News media has, this week, been covering how House of Fraser the high street department store chain has been brought out of administration by Mike Ashley the billionaire owner of many retail brands, most notably Sports Direct.
The news of the financial transaction was a fairly, short-lived story. The dominant aspect of the coverage has been how the fate of House of Fraser is an indicator of the very sorry state that the traditional British high street and shopping centres are in.
House of Fraser is not the first major retail brand to go into administration, and if the rumours are true it is unlikely to be the last.
Some commentators blame the rise of internet shopping for making conventional shopping expeditions unnecessary, but internet shopping is little more than shopping from a catalogue. In the past catalogue shoppers where people who brought items for so much a week. Nowadays that sort of borrowing has been replaced by credit cards and the internet has made mail order an acceptable middle-class shopping activity.
The day out at the shops, for many people, has been replaced by other activities.
Other commentators see the situation differently, describing shopping as a chore that, when completed leaves you exactly where you started. It lacks anything that turns it into an experience.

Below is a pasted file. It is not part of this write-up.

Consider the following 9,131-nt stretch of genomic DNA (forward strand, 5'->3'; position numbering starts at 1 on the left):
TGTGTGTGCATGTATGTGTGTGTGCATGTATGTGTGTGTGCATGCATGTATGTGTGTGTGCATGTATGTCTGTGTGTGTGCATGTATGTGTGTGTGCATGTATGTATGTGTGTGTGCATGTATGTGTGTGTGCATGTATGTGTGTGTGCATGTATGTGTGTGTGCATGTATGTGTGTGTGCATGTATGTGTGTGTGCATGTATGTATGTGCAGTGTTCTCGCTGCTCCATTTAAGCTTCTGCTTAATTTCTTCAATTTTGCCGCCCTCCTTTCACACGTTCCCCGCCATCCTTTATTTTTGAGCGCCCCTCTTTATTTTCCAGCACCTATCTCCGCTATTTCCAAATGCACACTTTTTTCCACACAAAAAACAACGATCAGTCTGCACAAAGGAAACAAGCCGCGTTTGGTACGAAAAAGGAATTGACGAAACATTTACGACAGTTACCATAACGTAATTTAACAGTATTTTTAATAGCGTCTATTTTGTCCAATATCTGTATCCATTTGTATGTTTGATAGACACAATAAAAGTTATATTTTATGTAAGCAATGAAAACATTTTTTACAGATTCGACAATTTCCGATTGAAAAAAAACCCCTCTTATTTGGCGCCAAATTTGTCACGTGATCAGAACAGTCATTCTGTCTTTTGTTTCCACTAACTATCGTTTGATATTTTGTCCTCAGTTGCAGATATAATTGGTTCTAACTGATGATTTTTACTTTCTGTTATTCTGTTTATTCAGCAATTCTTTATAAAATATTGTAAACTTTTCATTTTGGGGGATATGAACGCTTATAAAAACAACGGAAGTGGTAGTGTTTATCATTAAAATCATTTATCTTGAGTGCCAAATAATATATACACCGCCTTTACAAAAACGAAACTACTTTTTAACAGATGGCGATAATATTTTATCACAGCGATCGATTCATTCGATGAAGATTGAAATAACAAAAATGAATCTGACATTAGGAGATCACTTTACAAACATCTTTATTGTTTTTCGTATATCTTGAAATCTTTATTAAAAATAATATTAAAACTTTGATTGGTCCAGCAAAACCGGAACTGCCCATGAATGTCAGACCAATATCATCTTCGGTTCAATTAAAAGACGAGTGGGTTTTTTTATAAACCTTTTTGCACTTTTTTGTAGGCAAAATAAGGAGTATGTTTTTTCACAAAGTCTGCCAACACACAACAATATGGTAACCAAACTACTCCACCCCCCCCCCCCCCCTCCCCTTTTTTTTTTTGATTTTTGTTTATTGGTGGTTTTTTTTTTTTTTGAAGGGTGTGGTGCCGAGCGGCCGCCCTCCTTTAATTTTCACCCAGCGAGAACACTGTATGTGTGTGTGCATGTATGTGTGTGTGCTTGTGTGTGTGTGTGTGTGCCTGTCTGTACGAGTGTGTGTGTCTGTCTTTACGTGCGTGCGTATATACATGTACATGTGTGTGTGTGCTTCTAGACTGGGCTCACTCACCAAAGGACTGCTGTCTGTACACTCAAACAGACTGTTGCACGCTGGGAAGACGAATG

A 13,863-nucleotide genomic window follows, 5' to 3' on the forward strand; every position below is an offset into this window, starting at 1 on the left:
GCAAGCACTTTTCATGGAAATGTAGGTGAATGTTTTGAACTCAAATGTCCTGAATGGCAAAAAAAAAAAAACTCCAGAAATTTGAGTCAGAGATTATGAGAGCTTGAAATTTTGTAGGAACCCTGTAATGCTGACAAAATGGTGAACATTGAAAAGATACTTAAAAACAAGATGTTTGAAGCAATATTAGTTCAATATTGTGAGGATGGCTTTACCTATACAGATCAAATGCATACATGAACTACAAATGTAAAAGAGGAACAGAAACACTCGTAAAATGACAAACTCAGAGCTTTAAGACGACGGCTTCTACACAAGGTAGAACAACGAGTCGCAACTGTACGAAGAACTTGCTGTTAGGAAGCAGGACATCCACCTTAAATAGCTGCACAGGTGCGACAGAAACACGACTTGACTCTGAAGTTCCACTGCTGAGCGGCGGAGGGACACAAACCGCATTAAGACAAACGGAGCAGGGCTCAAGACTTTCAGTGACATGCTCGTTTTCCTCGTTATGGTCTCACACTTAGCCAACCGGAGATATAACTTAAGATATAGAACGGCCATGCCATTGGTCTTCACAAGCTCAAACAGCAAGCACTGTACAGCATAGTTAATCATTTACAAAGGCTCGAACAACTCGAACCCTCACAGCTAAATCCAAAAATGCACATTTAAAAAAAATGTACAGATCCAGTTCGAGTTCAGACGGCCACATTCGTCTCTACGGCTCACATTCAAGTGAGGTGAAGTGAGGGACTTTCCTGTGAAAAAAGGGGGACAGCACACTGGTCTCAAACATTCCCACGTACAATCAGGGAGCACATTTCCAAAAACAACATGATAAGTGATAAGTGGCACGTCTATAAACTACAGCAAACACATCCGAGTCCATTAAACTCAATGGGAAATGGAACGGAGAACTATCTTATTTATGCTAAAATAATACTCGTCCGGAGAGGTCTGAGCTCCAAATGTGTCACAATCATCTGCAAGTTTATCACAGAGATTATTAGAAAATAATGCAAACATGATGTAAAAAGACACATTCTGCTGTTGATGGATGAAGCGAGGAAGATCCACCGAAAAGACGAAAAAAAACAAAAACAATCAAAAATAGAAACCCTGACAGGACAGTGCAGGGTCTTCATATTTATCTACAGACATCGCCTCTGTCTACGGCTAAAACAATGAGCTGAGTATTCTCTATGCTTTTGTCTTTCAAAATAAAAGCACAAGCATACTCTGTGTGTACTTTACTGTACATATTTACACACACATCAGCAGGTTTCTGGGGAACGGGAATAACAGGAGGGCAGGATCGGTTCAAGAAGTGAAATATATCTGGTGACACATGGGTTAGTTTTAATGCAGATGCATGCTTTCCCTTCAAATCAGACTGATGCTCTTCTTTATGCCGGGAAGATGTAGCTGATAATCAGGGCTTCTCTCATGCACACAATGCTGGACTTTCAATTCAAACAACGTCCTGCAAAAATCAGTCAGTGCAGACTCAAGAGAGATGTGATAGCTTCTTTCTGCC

Creating the experience is what separates the successful high street store, regardless of size from the unsuccessful store. In some ways the high street has to become like a retail themed leisure experience than a process that must be completed to restock the shelves.
Jacob Morgan in his book The Employee Experience Advantage says that the same is true of employment. The employer who proactively creates a positive employee experience, in every facet of your organization: cultural, physical and technological, is more likely to have a more engaged and consequently more productive workforce.
In this free how to guide based on The Employee Experience Advantage by Jacob Morgan you will discover why companies that give their employees positive experiences and how they become corporate winners.
You will learn:
- What makes a firm “experiential,”
- Why delivering a positive “employee experience” matters,
- Where you should focus your experiential efforts and
- How the top firms offer a high-quality employee experience.
You can download a free guide to building a positive employee experience at this link.